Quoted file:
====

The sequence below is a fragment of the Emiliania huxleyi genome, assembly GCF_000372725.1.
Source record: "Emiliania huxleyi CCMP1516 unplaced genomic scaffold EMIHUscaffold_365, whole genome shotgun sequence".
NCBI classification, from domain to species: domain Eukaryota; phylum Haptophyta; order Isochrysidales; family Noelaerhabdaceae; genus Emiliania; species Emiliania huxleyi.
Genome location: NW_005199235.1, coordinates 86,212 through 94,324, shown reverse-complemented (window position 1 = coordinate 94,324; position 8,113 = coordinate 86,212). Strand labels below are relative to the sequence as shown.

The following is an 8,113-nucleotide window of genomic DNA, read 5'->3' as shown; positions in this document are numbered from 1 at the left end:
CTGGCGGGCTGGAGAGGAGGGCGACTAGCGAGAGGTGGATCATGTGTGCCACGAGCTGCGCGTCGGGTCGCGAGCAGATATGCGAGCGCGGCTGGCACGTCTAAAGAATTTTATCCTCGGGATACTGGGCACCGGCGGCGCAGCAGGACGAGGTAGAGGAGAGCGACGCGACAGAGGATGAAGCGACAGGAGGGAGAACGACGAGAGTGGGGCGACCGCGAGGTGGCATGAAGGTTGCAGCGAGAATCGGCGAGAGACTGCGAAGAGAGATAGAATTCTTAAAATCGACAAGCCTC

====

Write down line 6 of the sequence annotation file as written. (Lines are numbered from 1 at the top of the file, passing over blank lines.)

CTGGCGGGCTGGAGAGGAGGGCGACTAGCGAGAGGTGGATCATGTGTGCCACGAGCTGCGCGTCGGGTCGCGAGCAGATATGCGAGCGCGGCTGGCACGTCTAAAGAATTTTATCCTCGGGATACTGGGCACCGGCGGCGCAGCAGGACGAGGTAGAGGAGAGCGACGCGACAGAGGATGAAGCGACAGGAGGGAGAACGACGAGAGTGGGGCGACCGCGAGGTGGCATGAAGGTTGCAGCGAGAATCGGCGAGAGACTGCGAAGAGAGATAGAATTCTTAAAATCGACAAGCCTC